Selling the right pigs at the right time helps maximise income

We know that the pig industry will continue to experience difficult trading conditions for some time to come, so we must look again at our businesses with a critical eye and ask ourselves if we’re controlling our costs as well as we can. Are we optimising our performance from both the breeding and rearing herds, and are we maximising our income by selling the right pigs at the correct time?

The latter question was addressed by two speakers, Oli Bown from Thames Valley Cambac and John Richardson from Production Performance Services, at AHDB Pork’s Practical Pig Events.
Income is derived from the current pig price and number of finished pigs sold and, ultimately, by the deadweight and leanness of the carcase. Current contracts have very generous tolerances, allowing a weight band of between 60kg to 100kg deadweight and up to 14mm P2 before penalties are applied. While this is invaluable when clearing out the pen ends, selling pigs too light is limiting the potential income.

Oli Bown reviewed how successful we are in selecting our pigs and concluded that we could do better! Table 1 gives an example of typical deliveries, and Figures I and II provide a graphic illustration of how these batches look on the abattoir return.


The latest weekly kill achieved 83kg deadweight with an average P2 of 11.6mm, and so shows that there’s an opportunity for more kilograms to be sold per pig. This extra weight, irrespective of the extra costs for feed and housing and so on will be generally cost effective (there’s more on this in the AHDB Pork Knowledge Transfer Bulletin 21 found at

When reviewing the abattoir return, there are key figures to check (see Action for Productivity factsheet 22). First, the average weight of the batch. The maximum average sale weight targeted by each unit could be a reflection of the number of finishing places available, or chosen to control the average P2 of the finished pig so as to give the optimum return. The actual weight achieved should be routinely benchmarked against the target.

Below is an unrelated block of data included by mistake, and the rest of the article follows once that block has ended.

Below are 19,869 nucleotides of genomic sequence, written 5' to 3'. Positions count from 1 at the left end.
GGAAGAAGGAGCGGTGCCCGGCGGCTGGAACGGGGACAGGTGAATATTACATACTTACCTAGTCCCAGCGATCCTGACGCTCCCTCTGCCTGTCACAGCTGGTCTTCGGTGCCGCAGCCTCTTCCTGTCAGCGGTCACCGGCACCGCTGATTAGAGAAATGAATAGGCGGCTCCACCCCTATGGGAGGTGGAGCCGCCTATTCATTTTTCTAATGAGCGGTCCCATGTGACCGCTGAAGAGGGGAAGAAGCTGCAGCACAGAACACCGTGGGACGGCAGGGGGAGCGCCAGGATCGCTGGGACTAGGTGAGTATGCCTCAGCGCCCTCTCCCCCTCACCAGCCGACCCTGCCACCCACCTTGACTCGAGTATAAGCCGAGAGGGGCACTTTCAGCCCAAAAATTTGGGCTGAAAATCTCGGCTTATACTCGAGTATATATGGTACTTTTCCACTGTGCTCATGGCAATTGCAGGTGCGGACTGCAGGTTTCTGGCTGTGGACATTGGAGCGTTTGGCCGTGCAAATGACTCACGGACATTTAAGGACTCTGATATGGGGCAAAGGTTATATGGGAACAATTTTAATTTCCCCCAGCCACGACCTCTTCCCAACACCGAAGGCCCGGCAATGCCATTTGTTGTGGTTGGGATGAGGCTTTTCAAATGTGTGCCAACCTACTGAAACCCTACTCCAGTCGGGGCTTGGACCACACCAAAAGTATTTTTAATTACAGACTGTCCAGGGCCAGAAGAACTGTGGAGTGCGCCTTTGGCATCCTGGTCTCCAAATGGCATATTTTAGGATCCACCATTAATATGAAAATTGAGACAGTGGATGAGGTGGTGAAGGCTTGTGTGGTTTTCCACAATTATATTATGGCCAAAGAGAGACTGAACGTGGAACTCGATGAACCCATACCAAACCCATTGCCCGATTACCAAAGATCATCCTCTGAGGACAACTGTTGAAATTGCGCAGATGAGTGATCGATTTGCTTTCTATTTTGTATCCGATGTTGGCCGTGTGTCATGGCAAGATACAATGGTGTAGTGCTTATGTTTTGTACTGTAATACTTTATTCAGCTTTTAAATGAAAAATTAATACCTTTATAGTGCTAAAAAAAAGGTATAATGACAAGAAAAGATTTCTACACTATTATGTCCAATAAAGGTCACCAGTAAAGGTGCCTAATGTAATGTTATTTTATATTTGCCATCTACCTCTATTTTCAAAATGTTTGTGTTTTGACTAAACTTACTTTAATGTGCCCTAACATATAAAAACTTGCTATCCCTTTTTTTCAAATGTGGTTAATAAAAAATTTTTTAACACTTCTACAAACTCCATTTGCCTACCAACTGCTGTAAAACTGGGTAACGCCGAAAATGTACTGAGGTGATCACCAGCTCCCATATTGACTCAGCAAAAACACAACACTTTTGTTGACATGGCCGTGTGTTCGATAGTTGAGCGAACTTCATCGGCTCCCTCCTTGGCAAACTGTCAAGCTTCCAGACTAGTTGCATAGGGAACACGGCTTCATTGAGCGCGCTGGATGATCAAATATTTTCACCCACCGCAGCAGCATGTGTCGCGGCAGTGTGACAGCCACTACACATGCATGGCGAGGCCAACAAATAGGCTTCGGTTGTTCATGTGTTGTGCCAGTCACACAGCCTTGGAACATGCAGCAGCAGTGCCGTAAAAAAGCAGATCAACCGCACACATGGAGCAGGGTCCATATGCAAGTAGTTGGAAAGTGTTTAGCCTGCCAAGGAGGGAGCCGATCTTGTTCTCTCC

However, the standard deviation is one of the key figures to check, as this is a measure of the variability of the batch of pigs. As shown in the table 1, batch A had an average weight of 83.55kg and a standard deviation of 8.4kg, showing that 68% of the pigs had a deadweight of between 75.15kg to 91.94kg, a 16.8kg spread (batch B achieved only a 10.1kg spread). However, this also shows that 32% of batch A were still outside these weights. Great if they’re heavier and in-spec, but not so good if they’re lighter, possibly reflecting the poor selection of pigs and also the extent of pen weight variation.


Natural variation
John Richardson stated that pig weight variation is part of life, starting from piglet birthweight and then subsequently being influenced by genetic line, health status, housing, nutrition, season and stockmanship. How do we manage this variation? We know problems due to seasonality occur every year, so can we introduce some interventions or change how the pigs are managed to help to reduce them and keep pigs growing? Will sorting pigs by size at weaning or grower stages be beneficial? He concluded that available research projects failed to show a clear advantage of sorting pigs on within-pen variation; but, where there’s an opportunity to size by room, this can improve clearance rate and so throughput.